Why is Early Management necessary?

  1. Because 80% of the LCC (life-cycle cost) of products and equipment is determined at the design stage.
  2. Because Early Management program the whole service life of the product or equipment, at the design stage. Early Management boils down to the endeavour to create factory-friendly equipment and use it to manufacture products that are user- friendly and do not incur unnecessary costs at any stage of their life.

Early Management is aimed at minimizing LCC by the following means:

  1. Shortening lead times
  2. Reducing total cost
  3. Reducing the number of labour-hours needed from development through introduction
  4. Reducing disruption in the form of process, equipment or product trouble from development through introduction
  5. Making it possible to achieve vertical startup right on schedule
  6. Minimizing environmental impact
  7. Producing people-friendly products and equipment

The desired scenario for Early Management

Attributes that products should have

Assembly-friendliness: A design that makes the product easy to assemble
Process-friendliness: A specification that makes the product easy to process
QM-friendliness: A design that militates against the generation of defectives
High yield: A design ensuring a good yield of product from materials
Resource economy: A design ensuring that resources are not used wastefully
Changeover friendliness: Unified parameters, simplifying the changeover procedure
Cost-effectiveness: The ability to be made from low-cost materials, without requiring any special processing
Safety: Fail-safe design, safe even if misused
Eco-friendliness: A design ensuring easy dismantling, disposal, and/or recycling

Attributes that equipment should have

Reliability: Resistance to failures and minor stops
Maintainability: Failures and minor equipment defects can be swiftly detected and resolved
Cost-effectiveness: Low purchase cost and running cost
Operability: A design that makes the equipment easy to operate and user-friendly
Safety: Mistake-proof design
Autonomous maintainability: A design that makes the equipment easy to clean, inspect and lubricate
Workability: A design that makes it easy for operators working around the equipment to do their job
Changeover friendliness: A design allowing a range of different products to be set up in under ten minutes each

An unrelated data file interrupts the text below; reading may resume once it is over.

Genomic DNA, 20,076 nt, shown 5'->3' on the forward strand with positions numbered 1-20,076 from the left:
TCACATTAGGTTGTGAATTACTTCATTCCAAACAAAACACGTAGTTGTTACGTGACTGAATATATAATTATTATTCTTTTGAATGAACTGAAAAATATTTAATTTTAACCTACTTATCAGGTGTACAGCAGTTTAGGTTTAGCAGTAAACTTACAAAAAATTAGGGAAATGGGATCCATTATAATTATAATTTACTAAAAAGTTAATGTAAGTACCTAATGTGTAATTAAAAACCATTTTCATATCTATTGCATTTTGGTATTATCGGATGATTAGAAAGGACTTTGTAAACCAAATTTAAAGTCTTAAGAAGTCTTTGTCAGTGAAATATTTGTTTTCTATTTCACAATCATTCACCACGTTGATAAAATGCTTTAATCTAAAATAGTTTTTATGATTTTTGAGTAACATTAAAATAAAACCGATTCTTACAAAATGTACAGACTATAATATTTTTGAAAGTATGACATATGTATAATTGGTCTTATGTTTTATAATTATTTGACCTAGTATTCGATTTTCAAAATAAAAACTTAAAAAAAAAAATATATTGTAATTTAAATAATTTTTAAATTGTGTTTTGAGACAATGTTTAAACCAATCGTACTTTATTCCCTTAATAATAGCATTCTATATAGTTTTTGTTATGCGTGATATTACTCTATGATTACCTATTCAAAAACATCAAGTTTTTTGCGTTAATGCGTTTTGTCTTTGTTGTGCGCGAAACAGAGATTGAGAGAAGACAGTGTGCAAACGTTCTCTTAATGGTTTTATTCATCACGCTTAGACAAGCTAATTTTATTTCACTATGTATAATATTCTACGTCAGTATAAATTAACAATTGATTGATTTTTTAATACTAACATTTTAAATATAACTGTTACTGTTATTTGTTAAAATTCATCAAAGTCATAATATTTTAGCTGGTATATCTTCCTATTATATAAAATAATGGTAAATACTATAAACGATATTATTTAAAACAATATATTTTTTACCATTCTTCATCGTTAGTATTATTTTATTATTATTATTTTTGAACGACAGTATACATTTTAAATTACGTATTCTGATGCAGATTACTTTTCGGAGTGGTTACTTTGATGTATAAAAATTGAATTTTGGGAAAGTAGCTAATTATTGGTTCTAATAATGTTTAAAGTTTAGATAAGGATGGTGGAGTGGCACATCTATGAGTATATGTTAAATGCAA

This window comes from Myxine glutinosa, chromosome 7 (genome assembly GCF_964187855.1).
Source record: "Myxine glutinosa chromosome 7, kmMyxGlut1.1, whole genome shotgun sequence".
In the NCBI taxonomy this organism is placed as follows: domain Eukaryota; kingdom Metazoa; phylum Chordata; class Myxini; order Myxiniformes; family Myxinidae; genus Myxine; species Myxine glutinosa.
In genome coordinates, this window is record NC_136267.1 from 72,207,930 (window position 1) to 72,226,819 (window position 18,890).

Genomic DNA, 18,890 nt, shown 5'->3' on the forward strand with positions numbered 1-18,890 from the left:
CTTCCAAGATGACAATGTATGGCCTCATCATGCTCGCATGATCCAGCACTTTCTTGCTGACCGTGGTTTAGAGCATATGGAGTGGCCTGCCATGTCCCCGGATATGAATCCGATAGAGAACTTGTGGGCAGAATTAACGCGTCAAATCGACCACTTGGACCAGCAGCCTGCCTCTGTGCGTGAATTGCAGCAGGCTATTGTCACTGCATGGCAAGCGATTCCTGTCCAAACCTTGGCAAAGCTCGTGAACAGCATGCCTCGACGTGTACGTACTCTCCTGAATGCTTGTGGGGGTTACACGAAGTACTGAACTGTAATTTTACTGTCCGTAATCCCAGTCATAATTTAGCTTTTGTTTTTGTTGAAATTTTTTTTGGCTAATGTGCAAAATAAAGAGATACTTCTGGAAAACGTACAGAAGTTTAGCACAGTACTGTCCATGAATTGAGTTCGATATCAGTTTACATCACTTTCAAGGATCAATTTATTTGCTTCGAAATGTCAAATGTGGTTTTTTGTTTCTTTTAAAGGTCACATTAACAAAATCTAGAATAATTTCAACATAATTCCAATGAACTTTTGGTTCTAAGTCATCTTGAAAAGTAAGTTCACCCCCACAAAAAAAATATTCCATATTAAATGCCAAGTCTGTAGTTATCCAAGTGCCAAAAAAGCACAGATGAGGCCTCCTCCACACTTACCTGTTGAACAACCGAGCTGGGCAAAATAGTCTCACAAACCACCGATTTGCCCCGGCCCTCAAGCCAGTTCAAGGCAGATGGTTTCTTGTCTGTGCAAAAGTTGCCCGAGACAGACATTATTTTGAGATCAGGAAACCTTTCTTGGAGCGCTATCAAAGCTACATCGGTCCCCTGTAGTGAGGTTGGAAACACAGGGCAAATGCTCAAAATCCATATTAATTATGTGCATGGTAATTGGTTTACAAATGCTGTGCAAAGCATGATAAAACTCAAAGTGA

Resource economy: A design ensuring that resources are not used wastefully

The ideal scenario for products and equipment

Typical conventional scenario

The delivery deadline is prioritized at the expense of all else;

  • Equipment is delivered on the appointed day as if all is well, but it is nowhere near ready;
  • The startup is severely delayed;
  • Problems emerge at the commissioning stage;
  • Complaints flood in from the manufacturing stage onwards.

Ideal scenario

The equipment is delivered promptly and on time, and a vertical startup is achieved;

  • The equipment is user-friendly;
  • It is easy to maintain;
  • It does not break down;
  • Defectives are not produced;
  • There are no accidents;
  • Productivity is high;
  • The required capacity is achieved;
  • The equipment is very easy to change over.

Rolling out Early Management

An Early Management program should be rolled out in the sequence shown in Figure “Flow Diagram of Early Management Activities”. It is a good idea to record all the problems with the existing Early Management system in detail, to retain a clear picture of how bad things were ‘before’. Track a pilot product or piece of equipment throughout its commissioning, listing all the checks required at each stage, and developing all the tools that need to be deployed. As you proceed, work out how MP (maintenance prevention) and TS (troubleshooting) information should be used, develop a model for calculating LCC, and collect the necessary data.

Flow Diagram of Early Management Activities

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